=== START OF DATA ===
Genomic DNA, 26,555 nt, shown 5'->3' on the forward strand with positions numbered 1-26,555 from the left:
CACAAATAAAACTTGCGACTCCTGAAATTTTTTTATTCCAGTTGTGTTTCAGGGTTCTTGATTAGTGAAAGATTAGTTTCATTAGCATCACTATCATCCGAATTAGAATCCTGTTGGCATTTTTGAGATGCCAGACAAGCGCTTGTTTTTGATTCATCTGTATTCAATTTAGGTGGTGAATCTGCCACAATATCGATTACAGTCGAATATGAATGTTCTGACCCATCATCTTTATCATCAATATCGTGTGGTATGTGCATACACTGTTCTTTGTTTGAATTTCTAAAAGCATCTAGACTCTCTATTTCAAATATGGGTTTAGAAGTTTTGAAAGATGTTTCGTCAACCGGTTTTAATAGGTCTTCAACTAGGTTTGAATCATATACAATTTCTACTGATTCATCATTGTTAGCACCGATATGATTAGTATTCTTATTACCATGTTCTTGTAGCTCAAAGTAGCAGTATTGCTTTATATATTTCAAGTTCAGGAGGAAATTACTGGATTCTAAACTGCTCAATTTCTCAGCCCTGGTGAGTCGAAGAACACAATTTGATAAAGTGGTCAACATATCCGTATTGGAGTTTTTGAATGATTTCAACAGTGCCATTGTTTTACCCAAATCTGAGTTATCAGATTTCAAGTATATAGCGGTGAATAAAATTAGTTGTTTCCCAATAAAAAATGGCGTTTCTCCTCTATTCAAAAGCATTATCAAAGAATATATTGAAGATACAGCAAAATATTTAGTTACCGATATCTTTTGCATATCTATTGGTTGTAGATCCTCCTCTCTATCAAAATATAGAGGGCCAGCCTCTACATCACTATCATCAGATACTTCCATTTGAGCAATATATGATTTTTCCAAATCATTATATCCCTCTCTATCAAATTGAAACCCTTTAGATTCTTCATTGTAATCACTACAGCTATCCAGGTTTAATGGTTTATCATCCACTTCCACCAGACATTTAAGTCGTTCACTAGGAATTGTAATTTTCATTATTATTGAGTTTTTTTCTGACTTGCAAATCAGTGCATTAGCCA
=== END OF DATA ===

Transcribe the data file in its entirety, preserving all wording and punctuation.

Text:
Genomic DNA, 26,555 nt, shown 5'->3' on the forward strand with positions numbered 1-26,555 from the left:
CACAAATAAAACTTGCGACTCCTGAAATTTTTTTATTCCAGTTGTGTTTCAGGGTTCTTGATTAGTGAAAGATTAGTTTCATTAGCATCACTATCATCCGAATTAGAATCCTGTTGGCATTTTTGAGATGCCAGACAAGCGCTTGTTTTTGATTCATCTGTATTCAATTTAGGTGGTGAATCTGCCACAATATCGATTACAGTCGAATATGAATGTTCTGACCCATCATCTTTATCATCAATATCGTGTGGTATGTGCATACACTGTTCTTTGTTTGAATTTCTAAAAGCATCTAGACTCTCTATTTCAAATATGGGTTTAGAAGTTTTGAAAGATGTTTCGTCAACCGGTTTTAATAGGTCTTCAACTAGGTTTGAATCATATACAATTTCTACTGATTCATCATTGTTAGCACCGATATGATTAGTATTCTTATTACCATGTTCTTGTAGCTCAAAGTAGCAGTATTGCTTTATATATTTCAAGTTCAGGAGGAAATTACTGGATTCTAAACTGCTCAATTTCTCAGCCCTGGTGAGTCGAAGAACACAATTTGATAAAGTGGTCAACATATCCGTATTGGAGTTTTTGAATGATTTCAACAGTGCCATTGTTTTACCCAAATCTGAGTTATCAGATTTCAAGTATATAGCGGTGAATAAAATTAGTTGTTTCCCAATAAAAAATGGCGTTTCTCCTCTATTCAAAAGCATTATCAAAGAATATATTGAAGATACAGCAAAATATTTAGTTACCGATATCTTTTGCATATCTATTGGTTGTAGATCCTCCTCTCTATCAAAATATAGAGGGCCAGCCTCTACATCACTATCATCAGATACTTCCATTTGAGCAATATATGATTTTTCCAAATCATTATATCCCTCTCTATCAAATTGAAACCCTTTAGATTCTTCATTGTAATCACTACAGCTATCCAGGTTTAATGGTTTATCATCCACTTCCACCAGACATTTAAGTCGTTCACTAGGAATTGTAATTTTCATTATTATTGAGTTTTTTTCTGACTTGCAAATCAGTGCATTAGCCA